Disposed above and in fluid communication with sensing area 14 in this embodiment is sensor 24. In some embodiments, the sensor is an electrochemical glucose sensor that generates an electrical signal (current, voltage or charge) whose value depends on the concentration of glucose in the fluid within sensing area 14. Details of sensor 24 are discussed in more detail below.

Electronics element 28 is configured to receive an electrical signal from sensor 24. In some embodiments, electronics element 28 uses the electrical signal to compute a glucose concentration and display it. In other embodiments, electronics element 28 transmits the electrical signal, or information derived from the electrical signal, to a remote device, such as through wireless communication. Electronics element 28 can comprise other electrical components such as an amplifier and an A/D converter which can amplify the electrical signal from the sensor and convert the amplified electrical signal to a digital signal before, for example, determining a glucose concentration or transmitting the signal to an external device which can then determine a glucose concentration.

Glucose monitor 10 can be held in place on the patient's skin by one or more adhesive pads 18.

The glucose monitor has a built-in calibration system. As shown in FIG. 1, the glucose monitor includes a plurality of calibration reservoirs each adapted to house a calibration fluid. The plurality of calibration reservoirs are in fluid communication with the sensing area. A glucose monitor with two or more calibration fluids can have a sensor that can be calibrated at two or more different glucose concentrations, which allows for a multi-point calibration curve during the sensor calibration. This can provide a more accurate calibration curve which in turn can enable a more accurate glucose concentration determination.

The calibration fluids in each of the different calibration fluid reservoirs have known glucose concentrations, and can be different known glucose concentrations. For example, in some embodiments a first calibration fluid in a first calibration fluid reservoir has a glucose concentration of between about 0 mg/dl and about 100 mg/dl, and a second calibration fluid in a second calibration fluid reservoir has a glucose concentration of between about 100 mg/dl and about 400 mg/dl. The ranges of glucose concentrations in the different calibration fluid reservoirs may, however, be different. When more than one calibration fluid reservoir is used, the calibration fluids in each reservoir may have, however, substantially the same or similar glucose concentrations.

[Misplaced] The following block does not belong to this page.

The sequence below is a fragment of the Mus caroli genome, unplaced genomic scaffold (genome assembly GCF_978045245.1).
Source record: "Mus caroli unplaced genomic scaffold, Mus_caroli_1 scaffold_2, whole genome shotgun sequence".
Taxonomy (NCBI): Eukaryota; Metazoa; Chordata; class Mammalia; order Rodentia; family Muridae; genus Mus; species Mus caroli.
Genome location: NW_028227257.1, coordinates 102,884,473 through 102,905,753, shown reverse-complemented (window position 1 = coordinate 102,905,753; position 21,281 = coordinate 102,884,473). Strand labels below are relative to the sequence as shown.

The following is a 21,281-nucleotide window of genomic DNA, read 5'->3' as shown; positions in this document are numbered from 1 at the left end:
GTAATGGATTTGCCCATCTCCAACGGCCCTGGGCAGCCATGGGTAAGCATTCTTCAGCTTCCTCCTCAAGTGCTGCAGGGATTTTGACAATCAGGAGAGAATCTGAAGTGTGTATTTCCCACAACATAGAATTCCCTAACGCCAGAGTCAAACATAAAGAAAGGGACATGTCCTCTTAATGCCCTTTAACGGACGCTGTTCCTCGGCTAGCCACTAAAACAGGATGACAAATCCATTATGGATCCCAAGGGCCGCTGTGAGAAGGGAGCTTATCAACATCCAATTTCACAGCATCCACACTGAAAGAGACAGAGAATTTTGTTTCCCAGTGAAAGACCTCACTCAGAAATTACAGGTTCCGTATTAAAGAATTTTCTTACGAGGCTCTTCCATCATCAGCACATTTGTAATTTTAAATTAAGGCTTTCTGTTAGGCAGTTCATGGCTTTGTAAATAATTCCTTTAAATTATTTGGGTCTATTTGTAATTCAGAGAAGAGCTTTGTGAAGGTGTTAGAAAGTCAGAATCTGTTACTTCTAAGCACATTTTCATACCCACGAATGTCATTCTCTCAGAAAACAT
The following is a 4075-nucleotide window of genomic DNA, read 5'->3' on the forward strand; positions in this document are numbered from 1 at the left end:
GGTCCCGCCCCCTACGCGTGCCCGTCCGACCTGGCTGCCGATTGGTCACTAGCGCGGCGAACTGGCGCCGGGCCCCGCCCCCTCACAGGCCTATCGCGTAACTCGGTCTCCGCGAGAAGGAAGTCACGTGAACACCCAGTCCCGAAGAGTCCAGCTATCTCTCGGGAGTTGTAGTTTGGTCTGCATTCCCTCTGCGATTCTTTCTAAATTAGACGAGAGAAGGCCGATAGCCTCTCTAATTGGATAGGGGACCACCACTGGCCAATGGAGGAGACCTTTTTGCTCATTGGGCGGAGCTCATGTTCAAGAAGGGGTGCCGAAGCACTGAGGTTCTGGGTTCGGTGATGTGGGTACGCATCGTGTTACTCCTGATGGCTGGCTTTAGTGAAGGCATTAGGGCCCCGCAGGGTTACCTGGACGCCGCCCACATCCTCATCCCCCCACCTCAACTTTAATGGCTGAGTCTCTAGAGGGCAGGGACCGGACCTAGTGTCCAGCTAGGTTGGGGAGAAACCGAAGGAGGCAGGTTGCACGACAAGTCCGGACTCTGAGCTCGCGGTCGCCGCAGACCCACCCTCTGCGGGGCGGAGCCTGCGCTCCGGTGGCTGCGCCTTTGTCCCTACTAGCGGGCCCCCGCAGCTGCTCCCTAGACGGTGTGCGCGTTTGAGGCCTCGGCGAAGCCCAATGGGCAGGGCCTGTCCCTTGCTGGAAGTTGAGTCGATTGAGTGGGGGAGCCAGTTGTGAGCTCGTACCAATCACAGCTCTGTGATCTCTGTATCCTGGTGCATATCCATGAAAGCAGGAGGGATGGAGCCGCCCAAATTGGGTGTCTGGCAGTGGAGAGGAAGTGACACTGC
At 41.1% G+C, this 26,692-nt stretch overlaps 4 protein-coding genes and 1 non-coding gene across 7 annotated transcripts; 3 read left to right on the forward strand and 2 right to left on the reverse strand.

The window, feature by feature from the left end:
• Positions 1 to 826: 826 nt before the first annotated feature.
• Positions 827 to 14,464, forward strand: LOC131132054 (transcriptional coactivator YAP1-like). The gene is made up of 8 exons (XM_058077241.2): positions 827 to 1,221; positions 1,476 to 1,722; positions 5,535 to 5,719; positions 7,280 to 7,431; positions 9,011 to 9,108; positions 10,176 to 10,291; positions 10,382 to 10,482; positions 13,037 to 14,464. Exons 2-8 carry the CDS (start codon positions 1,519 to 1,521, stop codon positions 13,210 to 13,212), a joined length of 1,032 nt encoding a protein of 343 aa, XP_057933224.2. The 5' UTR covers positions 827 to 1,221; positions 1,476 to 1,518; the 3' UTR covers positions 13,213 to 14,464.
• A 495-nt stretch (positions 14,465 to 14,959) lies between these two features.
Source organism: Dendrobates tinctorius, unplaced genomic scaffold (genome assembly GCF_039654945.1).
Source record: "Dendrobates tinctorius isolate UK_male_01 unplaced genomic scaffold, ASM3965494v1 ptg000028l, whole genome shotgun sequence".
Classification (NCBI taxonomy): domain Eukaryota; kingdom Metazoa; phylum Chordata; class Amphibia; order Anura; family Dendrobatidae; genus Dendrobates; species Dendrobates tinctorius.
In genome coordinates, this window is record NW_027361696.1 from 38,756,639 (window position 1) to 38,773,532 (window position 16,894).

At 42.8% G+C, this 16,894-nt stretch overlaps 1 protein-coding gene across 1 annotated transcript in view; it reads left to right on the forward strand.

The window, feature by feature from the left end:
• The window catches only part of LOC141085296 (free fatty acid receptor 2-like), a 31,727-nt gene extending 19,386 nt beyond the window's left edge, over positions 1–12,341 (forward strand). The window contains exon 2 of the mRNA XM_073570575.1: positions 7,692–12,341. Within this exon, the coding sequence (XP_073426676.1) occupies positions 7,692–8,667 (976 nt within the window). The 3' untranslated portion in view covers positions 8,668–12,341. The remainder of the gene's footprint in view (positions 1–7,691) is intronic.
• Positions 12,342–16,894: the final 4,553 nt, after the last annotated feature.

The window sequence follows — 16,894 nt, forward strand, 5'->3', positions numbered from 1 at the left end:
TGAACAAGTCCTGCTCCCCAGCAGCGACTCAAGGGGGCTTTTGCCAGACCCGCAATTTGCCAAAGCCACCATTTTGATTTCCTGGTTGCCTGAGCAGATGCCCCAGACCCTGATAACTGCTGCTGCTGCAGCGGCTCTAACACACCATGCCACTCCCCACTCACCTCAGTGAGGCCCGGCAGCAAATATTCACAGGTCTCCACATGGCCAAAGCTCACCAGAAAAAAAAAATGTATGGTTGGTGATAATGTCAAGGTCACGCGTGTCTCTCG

As shown in FIG. 1, the glucose monitor may have more than one fluid reservoir. In some embodiments, one of the reservoirs can be filled with a sensing or washing fluid which does not comprise glucose and which is not used to calibrate the glucose sensor. The sensing or washing fluid can comprise, for example, de-ionized water, buffer, surfactants and preservative. In embodiments in which there are two reservoirs and one comprises sensing fluid and the other comprises calibration fluid, the calibration fluid may have a glucose concentration between about 0 mg/dl and about 400 mg/dl, and is used to generate a one-point calibration curve for the sensor. In some embodiments, however, the glucose monitor comprises two or more calibration fluids reservoirs in addition to a sensing or washing fluid reservoir.

One aspect of the invention is monitoring a subject's interstitial fluid glucose concentration. The method can include calibrating the glucose sensor with a plurality of different calibrating fluids with different known glucose concentrations. One aspect of the invention is monitoring a subject's interstitial fluid glucose concentration. The method can include calibrating the glucose sensor with a calibrating fluid having a different known glucose concentration. A first calibration fluid of known glucose concentration is first moved into the sensing area. This can be done, for example, during manufacture of the monitor, prior to the first use by the patient, or any subsequent time when it may be desirable to recalibrate the sensor. The glucose sensor senses glucose in the first calibration fluid in the sensing area and generates an output signal associated with the first known glucose concentration. Any actuating technique described herein may then be used to move a second calibrating fluid with a second known glucose concentration from a second calibration fluid reservoir into the sensing area, displacing the first calibration fluid into the waste area. The sensor then senses the glucose from the second calibration fluid in the sensing area and generates an output signal associated with the second known glucose concentration. Using these at least two associations of known glucose concentration to glucose sensor output, a calibration curve or plot can be used to associate glucose concentration to the output of the glucose sensor, which can then be used to determine glucose concentration of the glucose that diffuses into the sensing area from the patient's interstitial fluid. Any number of calibration fluids, and thus calibration points, can be used to calibrate the glucose sensor. The calibrated sensor is then ready to sense glucose in the sensing area which has diffused from the patient's interstitial fluid.

Describing the method in relation to FIG. 2, upon manual or automatic actuation of actuator 32, fresh calibration fluid is forced from calibration fluid reservoir 12 (only one reservoir is shown) through check valve 34, such as a flap valve, into sensing area 14. Any fluid within the sensing area is generally displaced through second check valve 36 into waste reservoir 16. Check valves or similar gating systems can also be used to prevent contamination.